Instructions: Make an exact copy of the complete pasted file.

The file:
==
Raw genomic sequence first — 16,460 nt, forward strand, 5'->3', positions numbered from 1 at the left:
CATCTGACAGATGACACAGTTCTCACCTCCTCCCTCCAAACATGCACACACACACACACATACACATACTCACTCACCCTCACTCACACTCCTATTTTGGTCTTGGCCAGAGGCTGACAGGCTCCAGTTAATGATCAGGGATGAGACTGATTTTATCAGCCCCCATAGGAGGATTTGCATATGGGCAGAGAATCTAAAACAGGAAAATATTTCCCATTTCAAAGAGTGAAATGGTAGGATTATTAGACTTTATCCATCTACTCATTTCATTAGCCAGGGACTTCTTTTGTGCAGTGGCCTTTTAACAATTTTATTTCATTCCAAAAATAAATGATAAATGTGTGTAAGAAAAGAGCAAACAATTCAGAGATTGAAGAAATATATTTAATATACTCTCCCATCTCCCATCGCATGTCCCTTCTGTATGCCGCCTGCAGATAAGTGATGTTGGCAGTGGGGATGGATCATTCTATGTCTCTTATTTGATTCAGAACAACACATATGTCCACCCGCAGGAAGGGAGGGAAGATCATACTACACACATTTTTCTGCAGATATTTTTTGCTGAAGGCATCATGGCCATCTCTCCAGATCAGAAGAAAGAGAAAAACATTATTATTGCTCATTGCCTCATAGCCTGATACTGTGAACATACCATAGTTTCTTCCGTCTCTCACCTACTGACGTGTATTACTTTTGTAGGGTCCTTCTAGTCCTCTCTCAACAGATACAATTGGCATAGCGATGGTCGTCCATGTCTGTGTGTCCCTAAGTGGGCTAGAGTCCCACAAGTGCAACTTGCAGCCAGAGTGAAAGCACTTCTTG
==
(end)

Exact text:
Raw genomic sequence first — 16,460 nt, forward strand, 5'->3', positions numbered from 1 at the left:
CATCTGACAGATGACACAGTTCTCACCTCCTCCCTCCAAACATGCACACACACACACACATACACATACTCACTCACCCTCACTCACACTCCTATTTTGGTCTTGGCCAGAGGCTGACAGGCTCCAGTTAATGATCAGGGATGAGACTGATTTTATCAGCCCCCATAGGAGGATTTGCATATGGGCAGAGAATCTAAAACAGGAAAATATTTCCCATTTCAAAGAGTGAAATGGTAGGATTATTAGACTTTATCCATCTACTCATTTCATTAGCCAGGGACTTCTTTTGTGCAGTGGCCTTTTAACAATTTTATTTCATTCCAAAAATAAATGATAAATGTGTGTAAGAAAAGAGCAAACAATTCAGAGATTGAAGAAATATATTTAATATACTCTCCCATCTCCCATCGCATGTCCCTTCTGTATGCCGCCTGCAGATAAGTGATGTTGGCAGTGGGGATGGATCATTCTATGTCTCTTATTTGATTCAGAACAACACATATGTCCACCCGCAGGAAGGGAGGGAAGATCATACTACACACATTTTTCTGCAGATATTTTTTGCTGAAGGCATCATGGCCATCTCTCCAGATCAGAAGAAAGAGAAAAACATTATTATTGCTCATTGCCTCATAGCCTGATACTGTGAACATACCATAGTTTCTTCCGTCTCTCACCTACTGACGTGTATTACTTTTGTAGGGTCCTTCTAGTCCTCTCTCAACAGATACAATTGGCATAGCGATGGTCGTCCATGTCTGTGTGTCCCTAAGTGGGCTAGAGTCCCACAAGTGCAACTTGCAGCCAGAGTGAAAGCACTTCTTG